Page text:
Paperwork & the Cape May Ferry
June 26, 2011 8:00 AM   Subscribe

Who gets ID'd on the Cape May Ferry? Is it just the driver, or does everyone going to get looked at?

I am asking for a friend who's immigration papers are not in order & who wishes to take the scenic route to a wedding.
posted by Ys to Law & Government (7 answers total) 1 user marked this as a favorite
 
On the "Reservations" tab on this page, it is stated, "All drivers and passengers 18 years and older must present a valid photo ID at check-in. Foreign travelers must present a valid passport." If you think about it, it'd be ridiculous if it were otherwise.

That said, if "immigrations paper are not in order" isn't code for "lost his/her foreign passport", it sounds like he/she could just present that and be OK.
posted by Johnny Assay at 8:30 AM on June 26, 2011


In my experience, even though it says everyone has to have ID, they only check the driver. Caveat: I haven't taken the ferry since last summer.
posted by srrh at 8:43 AM on June 26, 2011


Yeah, as long as your friend has a foreign passport, why wouldn't s/he be ok? Tourists can take the ferry, surely, not just US citizens or people with green cards?
posted by kestrel251 at 9:29 AM on June 26, 2011


In the past few years, the US Transportation Security Agency (TSA) has taken to conducting infrequent but telegenically high-profile dragnets at ground transportation facilities, including the Cape May ferry. The TSA calls these "VIPR" teams and they have been known to include Customs and Border Patrol agents who would most definitely check that foreigners' papers are in order.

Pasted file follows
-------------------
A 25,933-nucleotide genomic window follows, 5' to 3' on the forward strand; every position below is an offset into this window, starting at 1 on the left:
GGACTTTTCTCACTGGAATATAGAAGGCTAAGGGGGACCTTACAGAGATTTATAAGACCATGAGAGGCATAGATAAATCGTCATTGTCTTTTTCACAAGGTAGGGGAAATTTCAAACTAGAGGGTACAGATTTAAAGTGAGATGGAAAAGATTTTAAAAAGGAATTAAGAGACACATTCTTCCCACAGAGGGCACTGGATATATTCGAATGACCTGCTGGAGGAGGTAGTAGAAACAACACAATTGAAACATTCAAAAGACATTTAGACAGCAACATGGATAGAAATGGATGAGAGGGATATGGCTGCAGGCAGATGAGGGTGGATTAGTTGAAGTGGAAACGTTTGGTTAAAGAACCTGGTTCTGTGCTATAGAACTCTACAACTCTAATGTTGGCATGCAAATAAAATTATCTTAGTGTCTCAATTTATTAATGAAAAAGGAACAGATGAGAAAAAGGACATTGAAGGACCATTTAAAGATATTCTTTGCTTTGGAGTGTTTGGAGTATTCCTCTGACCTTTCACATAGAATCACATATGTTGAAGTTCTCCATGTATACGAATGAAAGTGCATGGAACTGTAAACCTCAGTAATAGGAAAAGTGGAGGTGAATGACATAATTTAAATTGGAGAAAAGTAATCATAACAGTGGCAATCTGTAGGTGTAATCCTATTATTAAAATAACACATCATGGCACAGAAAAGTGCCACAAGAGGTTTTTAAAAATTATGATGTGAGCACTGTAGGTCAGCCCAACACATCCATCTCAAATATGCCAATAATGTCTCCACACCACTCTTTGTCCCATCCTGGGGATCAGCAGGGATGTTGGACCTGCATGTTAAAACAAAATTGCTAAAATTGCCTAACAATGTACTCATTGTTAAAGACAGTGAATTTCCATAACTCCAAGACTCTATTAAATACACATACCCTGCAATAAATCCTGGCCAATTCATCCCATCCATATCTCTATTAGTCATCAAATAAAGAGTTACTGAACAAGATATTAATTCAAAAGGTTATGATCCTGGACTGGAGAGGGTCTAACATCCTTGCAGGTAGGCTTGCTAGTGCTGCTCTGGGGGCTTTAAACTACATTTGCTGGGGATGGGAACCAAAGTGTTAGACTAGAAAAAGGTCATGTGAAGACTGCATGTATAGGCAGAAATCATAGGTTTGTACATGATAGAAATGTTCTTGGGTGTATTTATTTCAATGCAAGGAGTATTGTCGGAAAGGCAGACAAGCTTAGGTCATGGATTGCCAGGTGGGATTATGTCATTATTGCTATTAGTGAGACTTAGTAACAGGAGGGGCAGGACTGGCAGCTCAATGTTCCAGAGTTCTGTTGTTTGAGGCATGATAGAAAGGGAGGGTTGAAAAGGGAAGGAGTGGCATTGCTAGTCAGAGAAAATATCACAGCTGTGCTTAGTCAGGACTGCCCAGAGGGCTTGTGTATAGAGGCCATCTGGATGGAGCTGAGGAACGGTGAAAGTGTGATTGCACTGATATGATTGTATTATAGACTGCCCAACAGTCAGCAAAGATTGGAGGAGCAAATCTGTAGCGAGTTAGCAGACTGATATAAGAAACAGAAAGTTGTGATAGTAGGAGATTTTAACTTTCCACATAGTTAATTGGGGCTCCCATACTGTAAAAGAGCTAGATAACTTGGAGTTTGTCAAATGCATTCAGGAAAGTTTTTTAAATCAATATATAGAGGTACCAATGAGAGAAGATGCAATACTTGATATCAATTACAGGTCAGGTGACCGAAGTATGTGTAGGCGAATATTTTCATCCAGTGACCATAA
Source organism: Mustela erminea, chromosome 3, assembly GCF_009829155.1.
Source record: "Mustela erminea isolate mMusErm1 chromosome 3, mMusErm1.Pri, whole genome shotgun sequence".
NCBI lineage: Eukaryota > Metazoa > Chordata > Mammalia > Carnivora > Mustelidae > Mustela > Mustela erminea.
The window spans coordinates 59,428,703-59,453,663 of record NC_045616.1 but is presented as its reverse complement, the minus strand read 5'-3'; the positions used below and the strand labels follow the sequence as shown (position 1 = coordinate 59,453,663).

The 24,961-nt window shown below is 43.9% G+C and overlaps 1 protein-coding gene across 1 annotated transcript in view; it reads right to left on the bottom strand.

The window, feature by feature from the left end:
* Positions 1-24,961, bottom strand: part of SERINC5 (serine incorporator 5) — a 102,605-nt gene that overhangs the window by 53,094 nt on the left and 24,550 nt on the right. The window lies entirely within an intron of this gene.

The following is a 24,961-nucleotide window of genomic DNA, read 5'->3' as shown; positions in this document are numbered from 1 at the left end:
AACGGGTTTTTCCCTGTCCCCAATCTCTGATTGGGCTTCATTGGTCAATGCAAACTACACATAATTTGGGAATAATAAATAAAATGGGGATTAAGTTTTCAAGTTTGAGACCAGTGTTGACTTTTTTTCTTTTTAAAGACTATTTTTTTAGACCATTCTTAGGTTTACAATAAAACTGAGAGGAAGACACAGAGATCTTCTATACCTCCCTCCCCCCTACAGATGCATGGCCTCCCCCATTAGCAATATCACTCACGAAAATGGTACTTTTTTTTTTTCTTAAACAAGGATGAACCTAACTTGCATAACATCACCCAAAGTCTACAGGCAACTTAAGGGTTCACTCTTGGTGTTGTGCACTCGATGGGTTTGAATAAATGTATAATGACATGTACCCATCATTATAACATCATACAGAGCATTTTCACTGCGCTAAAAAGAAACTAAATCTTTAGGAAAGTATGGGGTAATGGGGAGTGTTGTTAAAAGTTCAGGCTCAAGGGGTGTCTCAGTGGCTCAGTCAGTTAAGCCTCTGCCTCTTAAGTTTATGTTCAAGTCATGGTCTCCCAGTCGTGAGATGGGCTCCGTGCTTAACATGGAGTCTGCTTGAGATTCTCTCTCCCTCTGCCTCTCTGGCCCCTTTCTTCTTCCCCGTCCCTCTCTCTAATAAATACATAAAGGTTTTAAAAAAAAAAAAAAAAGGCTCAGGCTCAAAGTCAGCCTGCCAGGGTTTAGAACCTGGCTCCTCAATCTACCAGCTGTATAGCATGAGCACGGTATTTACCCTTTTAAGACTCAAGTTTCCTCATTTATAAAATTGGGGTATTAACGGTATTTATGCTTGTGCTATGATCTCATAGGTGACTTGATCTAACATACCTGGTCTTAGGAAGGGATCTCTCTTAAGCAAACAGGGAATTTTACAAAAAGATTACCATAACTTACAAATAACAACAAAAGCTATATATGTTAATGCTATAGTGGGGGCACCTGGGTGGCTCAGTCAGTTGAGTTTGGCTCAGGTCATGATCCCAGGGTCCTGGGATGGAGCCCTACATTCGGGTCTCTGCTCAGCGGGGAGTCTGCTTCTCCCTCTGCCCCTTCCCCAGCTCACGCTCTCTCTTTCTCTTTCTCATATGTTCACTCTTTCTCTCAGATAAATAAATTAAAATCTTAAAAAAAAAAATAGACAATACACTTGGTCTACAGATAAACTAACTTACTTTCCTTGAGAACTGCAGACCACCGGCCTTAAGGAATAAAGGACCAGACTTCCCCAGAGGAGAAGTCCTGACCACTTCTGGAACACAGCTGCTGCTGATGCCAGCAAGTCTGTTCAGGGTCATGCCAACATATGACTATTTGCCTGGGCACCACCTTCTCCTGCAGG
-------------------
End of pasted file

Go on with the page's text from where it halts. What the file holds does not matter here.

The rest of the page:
For now, VIPR dragnets are still infrequent enough to be close to the noise floor; they are more of a publicity stunt than anything else (and not always particularly successful ones). But it does mean that the chance of having immigration papers checked on the ferry is very slightly higher than zero.
posted by Dimpy at 11:57 AM on June 26, 2011


I haven't gone for details, but I'm assuming that the paperwork in question is either expired or is not legit. It's common enough in my area that prettymuch everyone basically ignores it. But I was asked if this travel plan would fly, and I'd like to give a more informed opinon than "I dunno, doesn't sound like a good idea."
posted by Ys at 11:59 AM on June 26, 2011


We're kind of foreigners, in that my husband and daughter have Canadian passports though I've retained my American citizenship. We've taken the Cape May Ferry every year for the past three on our way to Chincoteague, and in our experience, everyone in the car gets ID'd as you approach the terminal (while you're still in the car and passing through the gate at the point where you show your ticket). The attention to detail, as far as I could see, is less intense than, say, a US/Canada Customs officer's -- but there's more scrutiny than a Target clerk checking your Visa signature. The information is entered into a computer at that point.

We book our tickets online, and I need to provide my driver's license to do that though not the other passenger info, as I recall though I'm not going to the site to check; and then again at the check-in point, along with my passport. I'm NOT advising, but I don't know that they'd know a passenger is a "foreigner" if he had a valid American driver's license. I don't think they'd know what to do with my landing papers or a PR card, as those have never been checked or asked for, we just hand over the passports. I think they just want a formal, official record of who's in the car and passports are the easiest, most consistent and nearly universal thing to accept.
posted by peagood at 2:07 PM on June 26, 2011


Thanks; That gives a pretty good idea of the sitch.
posted by Ys at 6:01 AM on June 27, 2011


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